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Psychometric evaluation of the German version of the Opening Minds Stigma Scale for Health Care Providers (OMS-HC)



Healthcare professionals can be a source of stigma and discrimination for people with mental illness, and anti-stigma programs are needed for this target group. However, there is no validated German language scale to assess attitudes of healthcare professionals towards people with mental illness. This study had the aim to validate the German language version of the Opening Minds Stigma Scale for Health Care Providers (OMS-HC), a self-report measure of stigmatizing attitudes.


Staff (n = 392) on general psychiatric inpatient wards (excluding child, forensic and geriatric psychiatry) at five psychiatric hospitals in Switzerland (n = 3) and Germany (n = 2) participated in the study. The internal consistency of the OMS-HC was examined as well as its factor structure using exploratory and confirmatory factor analyses. To assess the scale’s concurrent validity, we used the Social Distance Scale.


Internal consistency for the OMS-HC total score was good (α = 0.74), acceptable for the subscales Attitudes (α = 0.62) and Social Distance (α = 0.69), and poor for the Disclosure subscale (α = 0.55). The original three-factor structure fit our data well. The OMS-HC total score and the Social Distance subscale score were significantly correlated with the Social Distance Scale, supporting concurrent validity.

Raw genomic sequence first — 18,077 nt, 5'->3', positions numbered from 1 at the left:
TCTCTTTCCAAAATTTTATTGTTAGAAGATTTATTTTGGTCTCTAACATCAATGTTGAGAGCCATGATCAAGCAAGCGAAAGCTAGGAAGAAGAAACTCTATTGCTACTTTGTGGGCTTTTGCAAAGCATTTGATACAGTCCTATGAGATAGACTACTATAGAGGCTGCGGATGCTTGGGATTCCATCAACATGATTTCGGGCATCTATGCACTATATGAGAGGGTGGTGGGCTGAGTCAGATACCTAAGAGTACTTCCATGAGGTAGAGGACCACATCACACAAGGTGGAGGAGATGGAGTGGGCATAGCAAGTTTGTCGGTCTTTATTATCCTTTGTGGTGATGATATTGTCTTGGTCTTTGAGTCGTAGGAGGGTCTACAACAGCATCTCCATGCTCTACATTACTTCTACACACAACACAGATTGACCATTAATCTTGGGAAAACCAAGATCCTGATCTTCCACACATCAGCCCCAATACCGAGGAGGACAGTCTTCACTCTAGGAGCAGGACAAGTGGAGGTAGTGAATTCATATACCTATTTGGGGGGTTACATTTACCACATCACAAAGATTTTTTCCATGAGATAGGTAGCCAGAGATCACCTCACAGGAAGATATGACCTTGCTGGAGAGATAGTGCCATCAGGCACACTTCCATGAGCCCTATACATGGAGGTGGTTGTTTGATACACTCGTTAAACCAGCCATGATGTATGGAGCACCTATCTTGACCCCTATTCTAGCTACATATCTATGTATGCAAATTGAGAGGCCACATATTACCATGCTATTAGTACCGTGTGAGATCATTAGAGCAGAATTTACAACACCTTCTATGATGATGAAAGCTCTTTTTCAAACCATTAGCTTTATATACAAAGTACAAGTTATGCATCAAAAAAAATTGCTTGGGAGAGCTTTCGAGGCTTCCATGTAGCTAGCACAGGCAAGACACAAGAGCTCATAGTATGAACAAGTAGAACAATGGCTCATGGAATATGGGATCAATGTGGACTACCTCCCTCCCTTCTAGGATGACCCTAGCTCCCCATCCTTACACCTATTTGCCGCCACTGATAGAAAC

The German version of the OMS-HC demonstrated satisfactory psychometric properties and can be recommended for future research and intervention evaluation.

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Stigmatization by healthcare professionals (HCP) is widespread and has serious consequences, including poorer physical and mental healthcare for people with mental health problems (PWM) [1,2,3]. An explanation may be the perceived difference between HCP and PWM, i.e. that “they” (PWM) are completely different from “us” (HCP) [4, 5]. Stigma experienced or anticipated by PWM can impair the therapeutic relationship with HCPs, which in turn has a negative impact on the recovery process [6,7,8]. Many barriers to use healthcare services are related to stigma [9]. As a result, PWM are not taken seriously and do not receive the treatment they need, with negative health consequences and lower life expectancy than the general population [10, 11].

From a stigma perspective, mental healthcare professionals can be sources of stigma if they endorse stigmatizing attitudes. However, they can also be agents for change and allies of people with mental illness. That may especially apply to situations in which they disclose their experience of own mental health problems to colleagues, patients or others [12]. There is no evidence that attitudes towards people with mental illness are less negative among German-speaking healthcare professionals compared to other countries [13]. This highlights the need for measures to rigorously evaluate anti-stigma interventions for this key target group. However, we are not aware of a validated German language scale in this domain.